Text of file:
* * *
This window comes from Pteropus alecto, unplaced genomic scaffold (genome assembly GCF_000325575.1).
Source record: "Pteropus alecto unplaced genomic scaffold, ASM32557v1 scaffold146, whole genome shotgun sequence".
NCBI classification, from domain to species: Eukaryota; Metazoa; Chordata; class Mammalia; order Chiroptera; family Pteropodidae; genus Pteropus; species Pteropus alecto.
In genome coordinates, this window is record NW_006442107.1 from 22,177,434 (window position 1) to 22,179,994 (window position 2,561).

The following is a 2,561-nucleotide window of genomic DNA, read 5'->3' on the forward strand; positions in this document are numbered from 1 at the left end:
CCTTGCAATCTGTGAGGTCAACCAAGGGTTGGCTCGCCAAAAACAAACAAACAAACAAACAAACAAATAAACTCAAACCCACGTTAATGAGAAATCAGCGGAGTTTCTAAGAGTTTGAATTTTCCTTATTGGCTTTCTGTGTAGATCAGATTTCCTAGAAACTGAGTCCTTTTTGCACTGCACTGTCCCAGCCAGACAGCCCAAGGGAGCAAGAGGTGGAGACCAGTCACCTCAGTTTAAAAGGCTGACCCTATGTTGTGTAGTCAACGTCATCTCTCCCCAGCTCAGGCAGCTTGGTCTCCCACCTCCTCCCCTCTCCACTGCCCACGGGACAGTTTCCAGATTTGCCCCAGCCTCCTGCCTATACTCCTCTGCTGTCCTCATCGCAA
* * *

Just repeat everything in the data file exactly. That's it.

This window comes from Pteropus alecto, unplaced genomic scaffold (genome assembly GCF_000325575.1).
Source record: "Pteropus alecto unplaced genomic scaffold, ASM32557v1 scaffold146, whole genome shotgun sequence".
NCBI classification, from domain to species: Eukaryota; Metazoa; Chordata; class Mammalia; order Chiroptera; family Pteropodidae; genus Pteropus; species Pteropus alecto.
In genome coordinates, this window is record NW_006442107.1 from 22,177,434 (window position 1) to 22,179,994 (window position 2,561).

The following is a 2,561-nucleotide window of genomic DNA, read 5'->3' on the forward strand; positions in this document are numbered from 1 at the left end:
CCTTGCAATCTGTGAGGTCAACCAAGGGTTGGCTCGCCAAAAACAAACAAACAAACAAACAAACAAATAAACTCAAACCCACGTTAATGAGAAATCAGCGGAGTTTCTAAGAGTTTGAATTTTCCTTATTGGCTTTCTGTGTAGATCAGATTTCCTAGAAACTGAGTCCTTTTTGCACTGCACTGTCCCAGCCAGACAGCCCAAGGGAGCAAGAGGTGGAGACCAGTCACCTCAGTTTAAAAGGCTGACCCTATGTTGTGTAGTCAACGTCATCTCTCCCCAGCTCAGGCAGCTTGGTCTCCCACCTCCTCCCCTCTCCACTGCCCACGGGACAGTTTCCAGATTTGCCCCAGCCTCCTGCCTATACTCCTCTGCTGTCCTCATCGCAA